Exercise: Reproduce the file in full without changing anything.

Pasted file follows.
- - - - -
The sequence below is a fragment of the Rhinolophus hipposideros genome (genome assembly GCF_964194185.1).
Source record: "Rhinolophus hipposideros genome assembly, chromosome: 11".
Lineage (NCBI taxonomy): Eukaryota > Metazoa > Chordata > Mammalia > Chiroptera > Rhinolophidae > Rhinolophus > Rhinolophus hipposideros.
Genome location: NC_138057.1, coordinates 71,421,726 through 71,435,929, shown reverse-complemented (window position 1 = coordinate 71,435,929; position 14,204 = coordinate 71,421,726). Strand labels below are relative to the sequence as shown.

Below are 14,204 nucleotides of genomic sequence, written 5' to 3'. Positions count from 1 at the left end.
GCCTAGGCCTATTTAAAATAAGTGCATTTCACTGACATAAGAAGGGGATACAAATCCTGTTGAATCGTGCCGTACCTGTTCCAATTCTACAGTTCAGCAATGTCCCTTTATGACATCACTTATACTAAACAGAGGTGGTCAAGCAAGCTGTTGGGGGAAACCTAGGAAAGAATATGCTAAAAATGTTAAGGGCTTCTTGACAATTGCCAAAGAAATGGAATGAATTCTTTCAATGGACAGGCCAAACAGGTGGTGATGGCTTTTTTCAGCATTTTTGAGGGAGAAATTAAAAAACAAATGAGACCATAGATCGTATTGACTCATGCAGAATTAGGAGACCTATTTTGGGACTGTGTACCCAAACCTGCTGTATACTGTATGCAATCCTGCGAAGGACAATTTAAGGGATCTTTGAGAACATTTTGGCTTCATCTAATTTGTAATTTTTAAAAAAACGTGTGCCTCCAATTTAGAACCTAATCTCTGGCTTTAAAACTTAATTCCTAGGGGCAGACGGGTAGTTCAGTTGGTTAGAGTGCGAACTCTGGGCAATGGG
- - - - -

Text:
The sequence below is a fragment of the Rhinolophus hipposideros genome (genome assembly GCF_964194185.1).
Source record: "Rhinolophus hipposideros genome assembly, chromosome: 11".
Lineage (NCBI taxonomy): Eukaryota > Metazoa > Chordata > Mammalia > Chiroptera > Rhinolophidae > Rhinolophus > Rhinolophus hipposideros.
Genome location: NC_138057.1, coordinates 71,421,726 through 71,435,929, shown reverse-complemented (window position 1 = coordinate 71,435,929; position 14,204 = coordinate 71,421,726). Strand labels below are relative to the sequence as shown.

Below are 14,204 nucleotides of genomic sequence, written 5' to 3'. Positions count from 1 at the left end.
GCCTAGGCCTATTTAAAATAAGTGCATTTCACTGACATAAGAAGGGGATACAAATCCTGTTGAATCGTGCCGTACCTGTTCCAATTCTACAGTTCAGCAATGTCCCTTTATGACATCACTTATACTAAACAGAGGTGGTCAAGCAAGCTGTTGGGGGAAACCTAGGAAAGAATATGCTAAAAATGTTAAGGGCTTCTTGACAATTGCCAAAGAAATGGAATGAATTCTTTCAATGGACAGGCCAAACAGGTGGTGATGGCTTTTTTCAGCATTTTTGAGGGAGAAATTAAAAAACAAATGAGACCATAGATCGTATTGACTCATGCAGAATTAGGAGACCTATTTTGGGACTGTGTACCCAAACCTGCTGTATACTGTATGCAATCCTGCGAAGGACAATTTAAGGGATCTTTGAGAACATTTTGGCTTCATCTAATTTGTAATTTTTAAAAAAACGTGTGCCTCCAATTTAGAACCTAATCTCTGGCTTTAAAACTTAATTCCTAGGGGCAGACGGGTAGTTCAGTTGGTTAGAGTGCGAACTCTGGGCAATGGG